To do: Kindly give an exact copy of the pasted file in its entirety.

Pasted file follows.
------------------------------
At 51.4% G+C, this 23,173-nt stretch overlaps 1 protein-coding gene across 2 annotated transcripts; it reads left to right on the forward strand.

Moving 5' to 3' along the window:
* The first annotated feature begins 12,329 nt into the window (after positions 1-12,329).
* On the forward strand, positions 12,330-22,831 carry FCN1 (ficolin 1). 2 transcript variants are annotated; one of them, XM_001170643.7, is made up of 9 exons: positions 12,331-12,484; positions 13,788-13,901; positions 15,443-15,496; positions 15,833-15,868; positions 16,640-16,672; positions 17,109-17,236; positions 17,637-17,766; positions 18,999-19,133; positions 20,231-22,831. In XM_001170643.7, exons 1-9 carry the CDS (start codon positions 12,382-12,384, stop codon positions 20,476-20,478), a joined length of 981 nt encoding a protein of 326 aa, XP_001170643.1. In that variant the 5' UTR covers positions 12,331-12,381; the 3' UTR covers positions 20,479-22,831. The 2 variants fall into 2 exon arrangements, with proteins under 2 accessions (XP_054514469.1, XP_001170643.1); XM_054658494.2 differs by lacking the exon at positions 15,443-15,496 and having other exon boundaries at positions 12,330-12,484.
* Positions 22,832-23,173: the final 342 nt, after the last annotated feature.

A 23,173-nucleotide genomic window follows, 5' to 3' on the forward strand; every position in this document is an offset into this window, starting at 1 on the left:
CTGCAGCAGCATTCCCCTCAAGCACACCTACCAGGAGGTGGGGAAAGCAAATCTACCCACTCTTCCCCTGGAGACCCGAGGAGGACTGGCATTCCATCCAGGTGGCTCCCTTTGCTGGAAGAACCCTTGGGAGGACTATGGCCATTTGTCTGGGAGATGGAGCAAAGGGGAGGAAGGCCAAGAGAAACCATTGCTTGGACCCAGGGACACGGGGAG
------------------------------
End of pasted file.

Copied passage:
At 51.4% G+C, this 23,173-nt stretch overlaps 1 protein-coding gene across 2 annotated transcripts; it reads left to right on the forward strand.

Moving 5' to 3' along the window:
* The first annotated feature begins 12,329 nt into the window (after positions 1-12,329).
* On the forward strand, positions 12,330-22,831 carry FCN1 (ficolin 1). 2 transcript variants are annotated; one of them, XM_001170643.7, is made up of 9 exons: positions 12,331-12,484; positions 13,788-13,901; positions 15,443-15,496; positions 15,833-15,868; positions 16,640-16,672; positions 17,109-17,236; positions 17,637-17,766; positions 18,999-19,133; positions 20,231-22,831. In XM_001170643.7, exons 1-9 carry the CDS (start codon positions 12,382-12,384, stop codon positions 20,476-20,478), a joined length of 981 nt encoding a protein of 326 aa, XP_001170643.1. In that variant the 5' UTR covers positions 12,331-12,381; the 3' UTR covers positions 20,479-22,831. The 2 variants fall into 2 exon arrangements, with proteins under 2 accessions (XP_054514469.1, XP_001170643.1); XM_054658494.2 differs by lacking the exon at positions 15,443-15,496 and having other exon boundaries at positions 12,330-12,484.
* Positions 22,832-23,173: the final 342 nt, after the last annotated feature.

A 23,173-nucleotide genomic window follows, 5' to 3' on the forward strand; every position in this document is an offset into this window, starting at 1 on the left:
CTGCAGCAGCATTCCCCTCAAGCACACCTACCAGGAGGTGGGGAAAGCAAATCTACCCACTCTTCCCCTGGAGACCCGAGGAGGACTGGCATTCCATCCAGGTGGCTCCCTTTGCTGGAAGAACCCTTGGGAGGACTATGGCCATTTGTCTGGGAGATGGAGCAAAGGGGAGGAAGGCCAAGAGAAACCATTGCTTGGACCCAGGGACACGGGGAG